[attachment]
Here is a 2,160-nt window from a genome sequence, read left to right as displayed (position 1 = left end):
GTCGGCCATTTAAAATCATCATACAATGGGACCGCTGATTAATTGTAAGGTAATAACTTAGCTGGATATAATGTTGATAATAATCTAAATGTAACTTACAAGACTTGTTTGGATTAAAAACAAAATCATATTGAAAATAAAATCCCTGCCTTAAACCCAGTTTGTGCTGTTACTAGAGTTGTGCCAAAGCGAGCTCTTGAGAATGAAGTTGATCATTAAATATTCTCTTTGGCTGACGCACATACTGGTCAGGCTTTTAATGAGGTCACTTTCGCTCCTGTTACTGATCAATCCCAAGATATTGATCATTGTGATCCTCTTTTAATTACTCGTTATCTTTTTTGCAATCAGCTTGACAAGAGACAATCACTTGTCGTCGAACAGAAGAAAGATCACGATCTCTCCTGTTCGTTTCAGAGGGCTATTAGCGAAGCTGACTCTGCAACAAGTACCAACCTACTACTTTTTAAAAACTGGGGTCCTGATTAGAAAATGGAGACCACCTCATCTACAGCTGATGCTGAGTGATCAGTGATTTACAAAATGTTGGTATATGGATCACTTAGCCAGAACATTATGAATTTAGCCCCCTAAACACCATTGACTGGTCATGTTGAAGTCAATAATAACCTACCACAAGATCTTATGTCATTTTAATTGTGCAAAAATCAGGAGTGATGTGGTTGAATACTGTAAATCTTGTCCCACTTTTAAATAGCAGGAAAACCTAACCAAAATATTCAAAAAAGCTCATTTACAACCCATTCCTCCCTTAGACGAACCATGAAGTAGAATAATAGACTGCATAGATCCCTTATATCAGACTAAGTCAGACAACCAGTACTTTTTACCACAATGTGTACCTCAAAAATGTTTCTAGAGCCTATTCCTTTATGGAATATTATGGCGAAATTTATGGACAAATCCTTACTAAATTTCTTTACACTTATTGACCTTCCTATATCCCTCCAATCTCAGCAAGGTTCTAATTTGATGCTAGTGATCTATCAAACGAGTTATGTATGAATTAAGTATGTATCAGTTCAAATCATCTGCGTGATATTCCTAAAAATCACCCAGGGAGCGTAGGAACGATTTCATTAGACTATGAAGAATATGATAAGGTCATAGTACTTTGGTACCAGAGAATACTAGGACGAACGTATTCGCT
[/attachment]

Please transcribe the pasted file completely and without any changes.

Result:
Here is a 2,160-nt window from a genome sequence, read left to right as displayed (position 1 = left end):
GTCGGCCATTTAAAATCATCATACAATGGGACCGCTGATTAATTGTAAGGTAATAACTTAGCTGGATATAATGTTGATAATAATCTAAATGTAACTTACAAGACTTGTTTGGATTAAAAACAAAATCATATTGAAAATAAAATCCCTGCCTTAAACCCAGTTTGTGCTGTTACTAGAGTTGTGCCAAAGCGAGCTCTTGAGAATGAAGTTGATCATTAAATATTCTCTTTGGCTGACGCACATACTGGTCAGGCTTTTAATGAGGTCACTTTCGCTCCTGTTACTGATCAATCCCAAGATATTGATCATTGTGATCCTCTTTTAATTACTCGTTATCTTTTTTGCAATCAGCTTGACAAGAGACAATCACTTGTCGTCGAACAGAAGAAAGATCACGATCTCTCCTGTTCGTTTCAGAGGGCTATTAGCGAAGCTGACTCTGCAACAAGTACCAACCTACTACTTTTTAAAAACTGGGGTCCTGATTAGAAAATGGAGACCACCTCATCTACAGCTGATGCTGAGTGATCAGTGATTTACAAAATGTTGGTATATGGATCACTTAGCCAGAACATTATGAATTTAGCCCCCTAAACACCATTGACTGGTCATGTTGAAGTCAATAATAACCTACCACAAGATCTTATGTCATTTTAATTGTGCAAAAATCAGGAGTGATGTGGTTGAATACTGTAAATCTTGTCCCACTTTTAAATAGCAGGAAAACCTAACCAAAATATTCAAAAAAGCTCATTTACAACCCATTCCTCCCTTAGACGAACCATGAAGTAGAATAATAGACTGCATAGATCCCTTATATCAGACTAAGTCAGACAACCAGTACTTTTTACCACAATGTGTACCTCAAAAATGTTTCTAGAGCCTATTCCTTTATGGAATATTATGGCGAAATTTATGGACAAATCCTTACTAAATTTCTTTACACTTATTGACCTTCCTATATCCCTCCAATCTCAGCAAGGTTCTAATTTGATGCTAGTGATCTATCAAACGAGTTATGTATGAATTAAGTATGTATCAGTTCAAATCATCTGCGTGATATTCCTAAAAATCACCCAGGGAGCGTAGGAACGATTTCATTAGACTATGAAGAATATGATAAGGTCATAGTACTTTGGTACCAGAGAATACTAGGACGAACGTATTCGCT